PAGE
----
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Reflections of a Mexican-American Journalist.


Richard C. Vara

March 6, 2022

Journalists do a lot more than what we give them credit for. They bring us information that impacts our life and helps us to stay informed about current events. They also help to preserve history through the stories they write. It is often said that journalism is the first draft of history. They help us to form our thought and opinions that influence our life. Most of the time they are asking the questions that help to drive our need for information. Today the tables are turned in an interview with the first Hispanic journalist of the Houston Post and retired editor of the Houston Chronicle, Richard V. Vara.

Mr. Vara was born in Houston, Texas on March 15, 1947 to a working-class family. He credits his father Richard T. Vara for stressing the importance of education. Mr. Vara’s father worked as a cement mason and did other construction jobs to put him and his brother through Catholic school in order to receive a good education.  Mr. Vara had discovered his interest in journalism in high school,

“When I was in high school, I started to figure out I had to do something. I started to get into what I did like. Things like reading, writing, I was terrible at mathematics. I was thinking it over and I decided I will go to the university and look into this thing called journalism. See if it was economically viable and see if I enjoyed it. Apparently, I did enjoy it. It became a career for me,” Vara recalled.

He then attended the University of Houston in the 1960s and graduated in 1964 with a Bachelor’s of Journalism. After graduation, he enlisted in the army before he was drafted into the Vietnam War. After the army, Mr. Vara came back to Houston and decided to pursue his career in journalism.

Richard V. Vara at the Houston Post.
Photo courtesy of Richard V. Vara

“There were only two newspapers in Houston at the time. I decided to go ahead and apply at the Houston Chronicle and when I applied at the Chronicle the vibes were not good. The editor I interviewed with did not give me much hope that I was going to get the job. This was a period of hiring minorities, and there were not a lot of minorities who were in journalism. I just felt, maybe being Hispanic I could have an opportunity to go in and see if I could get a low-class little job, covering the water docks or Galena Park or something like that. In those days major newspapers, magazines, and TV stations required you to have a good solid background as a journalist, and I had no background or experience.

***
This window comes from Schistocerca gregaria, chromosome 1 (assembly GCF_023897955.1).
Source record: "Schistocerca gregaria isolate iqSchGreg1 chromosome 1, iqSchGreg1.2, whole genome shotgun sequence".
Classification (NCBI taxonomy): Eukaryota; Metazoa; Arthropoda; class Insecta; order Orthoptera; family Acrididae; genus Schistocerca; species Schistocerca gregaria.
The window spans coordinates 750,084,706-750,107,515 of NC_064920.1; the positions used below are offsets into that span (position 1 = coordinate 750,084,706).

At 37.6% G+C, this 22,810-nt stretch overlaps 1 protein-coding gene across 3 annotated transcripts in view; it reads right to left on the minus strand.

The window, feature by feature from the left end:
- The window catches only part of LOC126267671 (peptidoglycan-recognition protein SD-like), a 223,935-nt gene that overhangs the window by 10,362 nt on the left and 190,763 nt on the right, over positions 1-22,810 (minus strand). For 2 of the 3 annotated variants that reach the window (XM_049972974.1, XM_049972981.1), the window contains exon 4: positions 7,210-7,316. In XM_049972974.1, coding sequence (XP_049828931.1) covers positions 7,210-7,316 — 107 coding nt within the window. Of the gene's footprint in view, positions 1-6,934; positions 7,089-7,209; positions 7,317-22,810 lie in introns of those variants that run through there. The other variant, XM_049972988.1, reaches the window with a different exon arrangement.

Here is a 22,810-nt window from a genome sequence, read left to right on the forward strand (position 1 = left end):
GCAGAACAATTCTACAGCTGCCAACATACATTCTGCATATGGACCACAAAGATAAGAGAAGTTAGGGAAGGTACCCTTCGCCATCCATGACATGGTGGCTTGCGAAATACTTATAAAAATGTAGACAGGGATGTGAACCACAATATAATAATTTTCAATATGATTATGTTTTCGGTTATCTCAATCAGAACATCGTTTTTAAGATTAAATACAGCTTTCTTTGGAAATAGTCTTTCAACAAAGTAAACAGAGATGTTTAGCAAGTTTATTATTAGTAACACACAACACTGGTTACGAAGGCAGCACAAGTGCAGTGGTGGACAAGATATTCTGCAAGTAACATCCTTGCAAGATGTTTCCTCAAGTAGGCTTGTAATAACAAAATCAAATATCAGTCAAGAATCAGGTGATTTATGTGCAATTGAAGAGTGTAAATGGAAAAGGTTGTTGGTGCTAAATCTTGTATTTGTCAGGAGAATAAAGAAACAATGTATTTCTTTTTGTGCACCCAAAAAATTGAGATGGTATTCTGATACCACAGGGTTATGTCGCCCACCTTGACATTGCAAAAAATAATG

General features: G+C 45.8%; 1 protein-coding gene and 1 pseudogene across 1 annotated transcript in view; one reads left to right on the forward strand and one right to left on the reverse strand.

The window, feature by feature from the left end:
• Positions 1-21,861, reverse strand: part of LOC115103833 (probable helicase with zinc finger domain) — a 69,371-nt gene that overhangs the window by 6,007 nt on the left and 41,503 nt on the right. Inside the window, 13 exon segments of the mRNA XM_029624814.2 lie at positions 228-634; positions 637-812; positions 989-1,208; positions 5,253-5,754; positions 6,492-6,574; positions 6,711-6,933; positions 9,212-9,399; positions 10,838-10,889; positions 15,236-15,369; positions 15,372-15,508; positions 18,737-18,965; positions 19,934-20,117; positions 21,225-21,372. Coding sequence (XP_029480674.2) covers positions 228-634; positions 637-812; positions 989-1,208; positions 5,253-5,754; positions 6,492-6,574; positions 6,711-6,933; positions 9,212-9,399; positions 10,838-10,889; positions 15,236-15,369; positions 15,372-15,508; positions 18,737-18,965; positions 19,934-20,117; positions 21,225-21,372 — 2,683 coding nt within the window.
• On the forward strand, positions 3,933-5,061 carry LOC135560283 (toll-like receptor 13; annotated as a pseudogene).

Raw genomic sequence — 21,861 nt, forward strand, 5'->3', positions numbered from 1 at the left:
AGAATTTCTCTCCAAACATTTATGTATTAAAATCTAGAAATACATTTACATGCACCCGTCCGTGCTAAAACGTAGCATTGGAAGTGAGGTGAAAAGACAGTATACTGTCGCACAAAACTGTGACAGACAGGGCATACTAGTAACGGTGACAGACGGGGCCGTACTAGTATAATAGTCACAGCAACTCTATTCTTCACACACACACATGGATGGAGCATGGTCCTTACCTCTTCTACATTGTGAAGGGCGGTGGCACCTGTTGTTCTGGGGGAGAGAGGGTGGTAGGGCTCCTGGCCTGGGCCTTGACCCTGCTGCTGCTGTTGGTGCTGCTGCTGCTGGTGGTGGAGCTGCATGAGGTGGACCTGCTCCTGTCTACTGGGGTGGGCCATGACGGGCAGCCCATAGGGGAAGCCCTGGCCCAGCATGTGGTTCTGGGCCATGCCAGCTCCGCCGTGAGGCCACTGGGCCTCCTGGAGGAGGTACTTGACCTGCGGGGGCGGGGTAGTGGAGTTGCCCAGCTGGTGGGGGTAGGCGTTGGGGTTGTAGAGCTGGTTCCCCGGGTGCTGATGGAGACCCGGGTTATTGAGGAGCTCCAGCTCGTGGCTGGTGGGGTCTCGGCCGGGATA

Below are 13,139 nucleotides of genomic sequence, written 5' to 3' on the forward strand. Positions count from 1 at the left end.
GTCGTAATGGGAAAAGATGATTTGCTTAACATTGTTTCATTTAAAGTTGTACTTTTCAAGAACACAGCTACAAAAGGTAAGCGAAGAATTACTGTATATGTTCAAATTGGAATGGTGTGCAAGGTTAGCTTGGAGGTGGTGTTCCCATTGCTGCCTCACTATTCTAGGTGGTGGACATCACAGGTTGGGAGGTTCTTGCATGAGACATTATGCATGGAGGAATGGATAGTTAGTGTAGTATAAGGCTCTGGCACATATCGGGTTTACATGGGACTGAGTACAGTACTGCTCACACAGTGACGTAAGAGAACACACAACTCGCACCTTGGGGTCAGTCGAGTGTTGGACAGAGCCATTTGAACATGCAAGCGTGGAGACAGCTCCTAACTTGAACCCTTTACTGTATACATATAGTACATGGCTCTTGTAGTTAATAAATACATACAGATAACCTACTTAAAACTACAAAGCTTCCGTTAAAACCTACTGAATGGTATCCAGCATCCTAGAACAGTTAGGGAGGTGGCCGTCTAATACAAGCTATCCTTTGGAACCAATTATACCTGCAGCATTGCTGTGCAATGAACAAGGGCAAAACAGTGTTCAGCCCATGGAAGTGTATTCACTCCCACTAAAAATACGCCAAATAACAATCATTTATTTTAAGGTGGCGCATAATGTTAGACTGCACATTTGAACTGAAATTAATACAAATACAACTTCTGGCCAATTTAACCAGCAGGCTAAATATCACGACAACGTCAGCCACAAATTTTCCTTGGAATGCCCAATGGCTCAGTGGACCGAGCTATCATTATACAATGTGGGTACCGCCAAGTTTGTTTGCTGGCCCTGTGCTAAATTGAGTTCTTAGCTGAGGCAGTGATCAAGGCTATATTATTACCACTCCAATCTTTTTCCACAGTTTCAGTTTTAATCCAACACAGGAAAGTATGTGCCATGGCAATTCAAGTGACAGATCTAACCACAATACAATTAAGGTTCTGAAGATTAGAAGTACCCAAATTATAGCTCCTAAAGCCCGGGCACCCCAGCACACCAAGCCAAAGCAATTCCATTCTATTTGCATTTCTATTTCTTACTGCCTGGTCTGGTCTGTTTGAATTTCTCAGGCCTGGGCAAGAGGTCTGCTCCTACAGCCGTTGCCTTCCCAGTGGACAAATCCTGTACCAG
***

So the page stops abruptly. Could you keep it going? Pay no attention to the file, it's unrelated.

Then I applied at the Houston Post and the editor there Ed Hunter, who I will never forget, was very accommodating and he was very encouraging. I am sure he added pressure on the city desk. I was surprised when they told me they would hire me. I was told early on I was going to be a suburban reporter and I will learn my P’s and Q’s there and learn how to be a reporter.” Mr. Vara fondly recalls.

Mr. Vara was the first Hispanic journalist to be hired at the Houston Post in the 1970s. After developing his skills as a suburban writer and covering death row in Huntsville, Texas, he was then approached by the Post to create a column that would cover what was happening in the Hispanic communities. He called the column “Espejo.” Espejo translates to mirror in English,

“It just came to me, and I thought it would be a good name. It reflected who we are,” Vara said.

Photo by: Richard C. Vara

The column was a product of its time. With events such as the passage of the 1965 Voting Rights Act and the Brown Movement, Hispanics were receiving a lot more attention. Especially with the murder of Jose Compos Torres who was savagely beaten to death by four Houston Police officers and then dumped in Buffalo Bayou in 1977. Mr. Vara wrote about the events that affected the vastly growing Hispanic community on the local, state, and national levels for several years until interest eventually died out. He also covered many other major stories in his career such as the ever-famous Candy Man murder in Pasadena, Texas along with the Dean Corll Houston Mass Murders in the 1970s. He was sent to Mexico to cover the Mark Kilroy murders and was sent to Rome to cover the passing and funeral of Pope John Paul II, now Saint John Paul II. Although, this was not his first time covering the famous Pontiff. He also covered His Holiness’s visit to San Antonio, Texas in 1987. This was the first and only time a Pope had visited Texas.

One of many awards.
Photo by: Richard C. Vara

Mr. Vara went on to cover religion for the Houston Post until he left the Post for a position at the Houston Chronicle in the early 1990s. One year later, the Houston Post was sold off and closed its doors permanently, making the Houston Chronicle the only newspaper in the city of Houston.